Mario Lopez Seeks to Expand His Reach
Move over, Ryan Seacrest! Mario Lopez is quickly becoming one of the busiest men in show business as he's hosting "Extra" and "America's Next Best Dance Crew," which is currently in its fourth season — and now he aspires to do more.
"I just want to get into more of the producing end and try to create more projects where I'm not necessarily in front of the camera so I can create opportunities for other people. I just think it gives you more longevity in this business," notes Lopez, who for now is enjoying the process of helping young dancers catch a break on the popular MTV dance show.
"That show keeps me hip. It's got a young demographic."
Last year, Lopez had to split his time between the show and doing the Broadway musical "A Chorus Line," but as of right now, he has no plans to return to the stage.
"I don't know if I'll do any musicals anytime soon, but I'd like to do it again in the future," says Lopez, who has already found a nice home with television. He also hosts Animal Planet's "Pet Star."
"Between 'Saved By the Bell' on reruns and Animal Planet, which seems to be very popular with the older crowd, and 'America's Best Dance Crew,' I'm hitting all of the demographics," he adds with a laugh.
THE VIDEOLAND VIEW: Don't expect Christine Lahti's character on "Law & Order: SVU" to be like other assistant district attorneys seen on the long-running NBC show that returns Sept. 23.
"They wrote a very complex arc for me. Usually, on this show, since it's a cop show, lawyers don't get to do much," notes the esteemed actress-director. However, when the series' producers came to her with "the idea of this particular lawyer, it was fascinating."
The four-episode SVU stint "was intense, but fun," she says. "I loved working with Mariska (Hargitay) and Dann (Florek). They've been doing this for 11 years, so it was like barging into a family, working so closely together — but they were really welcoming," she adds.
Lahti and her producer-director husband, Tommy Schlamme, have twin 16-year-olds, a son and a daughter, plus their older son who's a film student at USC — so she doesn't like to be away from their L.A. home too long. So, "They flew me back every weekend. Thank God for first class. I got to sleep on the airplane."
She went from "SVU" in New York to her current work on the big-screen "Flying Lessons" with Maggie Grace, Cary Elwes and Hal Holbrook.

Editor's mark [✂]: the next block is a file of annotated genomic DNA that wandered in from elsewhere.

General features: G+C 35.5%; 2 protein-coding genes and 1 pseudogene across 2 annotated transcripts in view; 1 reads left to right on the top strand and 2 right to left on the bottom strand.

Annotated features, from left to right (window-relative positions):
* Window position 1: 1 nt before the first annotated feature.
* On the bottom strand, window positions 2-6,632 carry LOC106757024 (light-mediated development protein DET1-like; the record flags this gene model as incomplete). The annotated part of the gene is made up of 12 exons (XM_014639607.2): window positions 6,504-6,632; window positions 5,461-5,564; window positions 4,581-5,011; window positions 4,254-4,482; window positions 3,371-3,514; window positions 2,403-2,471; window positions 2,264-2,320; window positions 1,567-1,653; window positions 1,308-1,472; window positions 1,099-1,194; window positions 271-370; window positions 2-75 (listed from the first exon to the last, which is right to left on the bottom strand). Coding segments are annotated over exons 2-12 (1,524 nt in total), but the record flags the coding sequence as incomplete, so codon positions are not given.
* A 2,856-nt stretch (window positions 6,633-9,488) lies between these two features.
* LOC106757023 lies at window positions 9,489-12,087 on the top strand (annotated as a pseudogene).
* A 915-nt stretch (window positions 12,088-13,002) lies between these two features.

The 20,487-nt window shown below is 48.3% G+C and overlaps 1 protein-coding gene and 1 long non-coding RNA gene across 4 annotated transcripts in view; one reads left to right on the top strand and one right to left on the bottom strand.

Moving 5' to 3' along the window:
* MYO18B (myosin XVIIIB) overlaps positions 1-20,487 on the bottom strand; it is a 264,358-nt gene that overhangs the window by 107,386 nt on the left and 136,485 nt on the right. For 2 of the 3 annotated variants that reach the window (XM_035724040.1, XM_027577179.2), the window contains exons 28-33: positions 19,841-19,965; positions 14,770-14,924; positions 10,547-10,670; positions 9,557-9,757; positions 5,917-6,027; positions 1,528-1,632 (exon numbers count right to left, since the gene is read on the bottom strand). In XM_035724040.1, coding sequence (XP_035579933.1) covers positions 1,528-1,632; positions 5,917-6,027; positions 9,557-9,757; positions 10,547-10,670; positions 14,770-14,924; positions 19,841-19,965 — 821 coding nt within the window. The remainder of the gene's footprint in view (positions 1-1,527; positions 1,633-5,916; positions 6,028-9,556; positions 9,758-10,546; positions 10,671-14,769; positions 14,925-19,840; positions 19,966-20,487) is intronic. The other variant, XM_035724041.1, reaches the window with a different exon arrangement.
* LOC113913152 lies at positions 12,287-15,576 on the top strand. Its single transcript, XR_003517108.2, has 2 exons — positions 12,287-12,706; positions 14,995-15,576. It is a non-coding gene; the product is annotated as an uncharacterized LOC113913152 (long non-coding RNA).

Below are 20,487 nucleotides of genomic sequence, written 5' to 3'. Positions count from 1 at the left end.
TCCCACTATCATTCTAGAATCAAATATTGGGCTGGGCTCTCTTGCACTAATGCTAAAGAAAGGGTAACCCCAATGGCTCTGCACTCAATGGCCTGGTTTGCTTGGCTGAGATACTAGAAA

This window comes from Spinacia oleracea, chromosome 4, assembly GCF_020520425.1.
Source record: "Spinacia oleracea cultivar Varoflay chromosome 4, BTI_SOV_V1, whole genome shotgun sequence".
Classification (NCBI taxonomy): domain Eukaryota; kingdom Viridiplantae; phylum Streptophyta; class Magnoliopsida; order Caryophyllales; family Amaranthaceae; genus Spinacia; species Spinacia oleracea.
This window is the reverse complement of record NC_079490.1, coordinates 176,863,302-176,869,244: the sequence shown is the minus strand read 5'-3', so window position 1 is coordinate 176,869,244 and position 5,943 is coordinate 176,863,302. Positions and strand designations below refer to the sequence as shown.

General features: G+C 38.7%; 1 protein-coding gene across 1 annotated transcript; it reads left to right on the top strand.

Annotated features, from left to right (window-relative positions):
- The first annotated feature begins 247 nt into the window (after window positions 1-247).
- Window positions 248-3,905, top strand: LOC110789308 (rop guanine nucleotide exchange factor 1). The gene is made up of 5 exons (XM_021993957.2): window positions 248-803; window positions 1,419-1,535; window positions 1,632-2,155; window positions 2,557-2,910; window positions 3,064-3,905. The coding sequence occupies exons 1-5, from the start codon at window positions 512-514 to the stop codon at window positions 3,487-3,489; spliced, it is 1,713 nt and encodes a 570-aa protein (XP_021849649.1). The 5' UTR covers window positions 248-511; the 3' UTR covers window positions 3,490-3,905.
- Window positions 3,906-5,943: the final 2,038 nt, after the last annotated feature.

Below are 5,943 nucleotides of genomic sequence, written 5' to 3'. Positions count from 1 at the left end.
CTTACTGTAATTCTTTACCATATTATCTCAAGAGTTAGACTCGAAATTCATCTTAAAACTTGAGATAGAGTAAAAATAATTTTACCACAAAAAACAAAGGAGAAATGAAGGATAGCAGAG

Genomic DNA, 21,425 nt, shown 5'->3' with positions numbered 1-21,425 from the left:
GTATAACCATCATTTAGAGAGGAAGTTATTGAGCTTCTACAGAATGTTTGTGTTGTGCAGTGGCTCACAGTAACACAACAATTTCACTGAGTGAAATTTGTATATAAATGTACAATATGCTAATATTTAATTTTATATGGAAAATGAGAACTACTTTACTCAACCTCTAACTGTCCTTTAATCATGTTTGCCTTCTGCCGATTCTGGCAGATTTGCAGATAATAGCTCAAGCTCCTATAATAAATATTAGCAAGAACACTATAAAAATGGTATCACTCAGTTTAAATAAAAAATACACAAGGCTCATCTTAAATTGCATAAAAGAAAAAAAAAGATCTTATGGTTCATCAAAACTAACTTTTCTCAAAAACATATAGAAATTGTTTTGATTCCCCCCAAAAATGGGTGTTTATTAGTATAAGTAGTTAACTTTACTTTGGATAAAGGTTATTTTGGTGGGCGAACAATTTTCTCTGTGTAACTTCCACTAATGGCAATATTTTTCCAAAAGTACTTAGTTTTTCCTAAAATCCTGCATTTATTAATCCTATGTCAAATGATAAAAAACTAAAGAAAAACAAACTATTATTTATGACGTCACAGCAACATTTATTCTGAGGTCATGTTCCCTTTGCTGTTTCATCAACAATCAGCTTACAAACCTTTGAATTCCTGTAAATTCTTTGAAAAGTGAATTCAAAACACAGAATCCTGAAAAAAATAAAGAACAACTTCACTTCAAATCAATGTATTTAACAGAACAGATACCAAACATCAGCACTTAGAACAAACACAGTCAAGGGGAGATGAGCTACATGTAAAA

The "Flying Lessons" drama has Grace as a young woman who returns to her hometown a year and a half after her father's sudden and unexpected death to try to put her life together. Central to that is her estranged relationship with her mother, Lahti's character, whom she blames for her father's death, "though she's trying to forge a relationship with her, to have a second chance to connect with her." Lahti calls her part "a great character. She's a wealthy, upper-middle-class housewife whose husband is gone, and she's an alcoholic who has this really, really complex relationship with her daughter." Lahti says she re-watched "Ordinary People" as a prelude to shooting.
MEANWHILE: Speaking of former "Lost" ingenue Maggie Grace and her ever-hotter career — she'll be scurrying right into production of James Mangold's Untitled Wichita Project this week. This is the film in which Cameron Diaz goes out on a seemingly ordinary blind date only to find the guy — Tom Cruise — is a super agent who winds up taking her on a dangerous trip around the world in a race against time. Darn those blind dates! Grace plays Diaz's younger sister, a pregnant bride she is supposed to give away at her wedding. Final casting of subsidiary roles has been under way, including the part of a male flight attendant who turns out to be an undercover agent. "Must be a stunt man," per casting notices. Sounds like fun.
THE BIG SCREEN SCENE: "Chicago 8" is back on its way to production with a newly rewritten script. It's the real-life saga of radical anti-war protesters Abbie Hoffman, Jerry Rubin, David Dellinger, Tom Hayden, Rennie Davis, John Froines, Lee Weiner and Bobby Seale. They were charged with conspiracy and inciting a riot outside the 1968 Democratic Convention in Chicago. Casting is being completed now.
With reports by Emily-Fortune Feimster
To find out more about Marilyn Beck and Stacy Jenel Smith and read their past columns, visit the Creators Syndicate Web page at www.creators.com.
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